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New images reveal giant scar on Mars in striking detail

Published Jul 8th, 2024 4:20PM EDT
South polar cap on Mars

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Mars. It is one of our closest neighboring planets—and a planet that NASA hopes to send a manned space mission to in the 2030s. This beautiful and mysterious planet has long been the center of human space exploration, and now new images from the European Space Agency’s (ESA) Mars Express Orbiter have given us a fresh look at a massive scar-like canyon on Mars.

The canyon, which appears as a dark “scar” on the surface of the planet, was likely birthed by magma that resided under a massive nearby volcano millions of years ago. The image is striking, with tons of detail, and you can even see the stripe-like sand dunes that surround the canyon on either side. All of this, astronomers say, is likely the result of extreme volcanic activity on the Red Planet millions of years ago.

scar-like canyon on MarsImage source: ESA/DLR/FU Berlin

The scar-like canyon on Mars is officially named Aganippe Fossa. It’s a graben, which is essentially a “ditch-like groove with steep walls on either side,” the ESA explains. The canyon was first spotted in the 1930s, but it wasn’t officially named until 1976. This particular graben is incomplete, too, with some parts broken up by the surface ground around it.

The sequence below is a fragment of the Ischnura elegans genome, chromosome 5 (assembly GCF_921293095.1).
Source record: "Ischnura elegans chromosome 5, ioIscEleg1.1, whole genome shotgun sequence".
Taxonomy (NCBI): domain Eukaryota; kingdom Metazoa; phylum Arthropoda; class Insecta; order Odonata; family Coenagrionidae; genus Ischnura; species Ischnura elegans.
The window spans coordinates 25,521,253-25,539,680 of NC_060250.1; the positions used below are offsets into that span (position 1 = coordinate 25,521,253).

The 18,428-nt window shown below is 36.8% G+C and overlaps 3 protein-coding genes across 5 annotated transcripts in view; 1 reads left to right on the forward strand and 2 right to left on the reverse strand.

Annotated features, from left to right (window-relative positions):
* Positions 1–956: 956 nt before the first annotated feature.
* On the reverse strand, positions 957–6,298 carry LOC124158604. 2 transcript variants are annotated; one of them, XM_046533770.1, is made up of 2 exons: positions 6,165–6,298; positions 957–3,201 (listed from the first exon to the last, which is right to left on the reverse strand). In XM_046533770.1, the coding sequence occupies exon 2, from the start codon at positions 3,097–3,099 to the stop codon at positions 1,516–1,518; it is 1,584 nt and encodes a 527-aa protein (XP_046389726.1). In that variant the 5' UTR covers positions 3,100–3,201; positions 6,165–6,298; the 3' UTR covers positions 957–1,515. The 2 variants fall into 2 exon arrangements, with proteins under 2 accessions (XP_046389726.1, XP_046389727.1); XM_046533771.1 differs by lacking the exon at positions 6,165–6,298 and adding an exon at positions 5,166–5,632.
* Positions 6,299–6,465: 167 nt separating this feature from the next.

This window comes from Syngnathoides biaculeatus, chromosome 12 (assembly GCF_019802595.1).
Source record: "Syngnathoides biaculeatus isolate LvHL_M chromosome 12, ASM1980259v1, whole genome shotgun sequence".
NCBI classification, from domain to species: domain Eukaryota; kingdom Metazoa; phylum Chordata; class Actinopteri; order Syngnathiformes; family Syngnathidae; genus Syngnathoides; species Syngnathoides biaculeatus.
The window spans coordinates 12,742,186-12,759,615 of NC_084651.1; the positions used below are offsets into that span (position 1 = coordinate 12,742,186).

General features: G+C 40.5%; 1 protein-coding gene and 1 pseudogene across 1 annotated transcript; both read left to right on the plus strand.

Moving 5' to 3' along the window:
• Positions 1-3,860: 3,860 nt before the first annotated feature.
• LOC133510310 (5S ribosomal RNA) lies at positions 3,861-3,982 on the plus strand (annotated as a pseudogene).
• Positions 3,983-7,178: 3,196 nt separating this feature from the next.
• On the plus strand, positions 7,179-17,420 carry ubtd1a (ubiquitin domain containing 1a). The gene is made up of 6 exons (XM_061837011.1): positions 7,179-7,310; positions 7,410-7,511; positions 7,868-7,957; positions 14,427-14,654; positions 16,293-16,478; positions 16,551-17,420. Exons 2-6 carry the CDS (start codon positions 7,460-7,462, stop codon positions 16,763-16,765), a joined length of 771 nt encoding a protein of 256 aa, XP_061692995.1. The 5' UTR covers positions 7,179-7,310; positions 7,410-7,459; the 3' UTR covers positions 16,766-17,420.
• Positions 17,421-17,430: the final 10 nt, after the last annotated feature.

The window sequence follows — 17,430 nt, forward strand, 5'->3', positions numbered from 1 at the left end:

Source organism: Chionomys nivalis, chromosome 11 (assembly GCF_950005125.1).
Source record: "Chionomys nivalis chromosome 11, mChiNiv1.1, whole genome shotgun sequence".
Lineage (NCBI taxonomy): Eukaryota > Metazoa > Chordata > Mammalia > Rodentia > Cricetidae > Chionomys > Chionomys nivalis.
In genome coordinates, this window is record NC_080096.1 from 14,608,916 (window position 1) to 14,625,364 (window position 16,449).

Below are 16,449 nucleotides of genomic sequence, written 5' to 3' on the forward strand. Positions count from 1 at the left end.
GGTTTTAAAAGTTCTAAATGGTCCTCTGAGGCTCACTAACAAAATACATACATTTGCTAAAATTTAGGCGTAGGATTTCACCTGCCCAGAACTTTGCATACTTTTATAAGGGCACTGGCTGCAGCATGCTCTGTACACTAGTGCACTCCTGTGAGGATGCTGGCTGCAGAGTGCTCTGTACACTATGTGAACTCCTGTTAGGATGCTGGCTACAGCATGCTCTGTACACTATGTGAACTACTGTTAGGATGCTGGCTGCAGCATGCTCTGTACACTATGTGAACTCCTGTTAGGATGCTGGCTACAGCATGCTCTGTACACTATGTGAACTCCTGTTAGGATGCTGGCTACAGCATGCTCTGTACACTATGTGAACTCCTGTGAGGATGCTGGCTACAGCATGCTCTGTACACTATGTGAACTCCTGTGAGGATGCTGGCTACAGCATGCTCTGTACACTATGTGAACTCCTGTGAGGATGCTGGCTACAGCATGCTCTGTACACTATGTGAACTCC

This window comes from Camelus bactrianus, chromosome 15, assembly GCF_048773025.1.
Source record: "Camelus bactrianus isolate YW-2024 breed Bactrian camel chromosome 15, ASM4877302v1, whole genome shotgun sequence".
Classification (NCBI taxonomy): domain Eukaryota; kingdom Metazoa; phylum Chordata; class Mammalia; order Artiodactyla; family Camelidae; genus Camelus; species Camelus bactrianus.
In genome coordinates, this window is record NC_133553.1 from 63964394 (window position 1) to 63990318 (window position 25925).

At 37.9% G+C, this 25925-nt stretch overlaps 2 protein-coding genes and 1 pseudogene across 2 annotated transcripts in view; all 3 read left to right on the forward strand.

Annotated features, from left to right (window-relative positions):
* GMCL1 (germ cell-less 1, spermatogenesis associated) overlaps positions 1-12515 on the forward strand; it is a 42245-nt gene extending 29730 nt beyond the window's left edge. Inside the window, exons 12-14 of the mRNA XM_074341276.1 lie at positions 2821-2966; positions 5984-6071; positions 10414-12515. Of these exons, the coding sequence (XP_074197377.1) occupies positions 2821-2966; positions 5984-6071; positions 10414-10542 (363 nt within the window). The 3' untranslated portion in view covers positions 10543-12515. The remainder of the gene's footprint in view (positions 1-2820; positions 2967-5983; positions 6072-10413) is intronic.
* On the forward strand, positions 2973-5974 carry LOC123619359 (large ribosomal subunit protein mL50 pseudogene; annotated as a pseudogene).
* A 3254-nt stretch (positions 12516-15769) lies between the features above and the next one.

The canyon is 375 miles long—when measured completely—and is longer than the Grand Canyon, which measures 277 miles from end to end. However, Aganippe Fossa is still much shorter than Mars’ other great canyon, Valles Marineris, which still holds the record for the largest canyon we’ve ever discovered in our solar system. That canyon runs over 2,500 miles across the equator of the Martian world.

These new images of the scar-like canyon on Mars were captured last year, and the ESA actually released them in December. However, they’ve begun making the rounds again because of how striking and full of detail the images are. If you look closely, you can see just how diverse the landscape of the Red Planet is—as even the surface around the scar varies greatly.

Josh Hawkins has been writing for over a decade, covering science, gaming, and tech culture. He also is a top-rated product reviewer with experience in extensively researched product comparisons, headphones, and gaming devices.

Whenever he isn’t busy writing about tech or gadgets, he can usually be found enjoying a new world in a video game, or tinkering with something on his computer.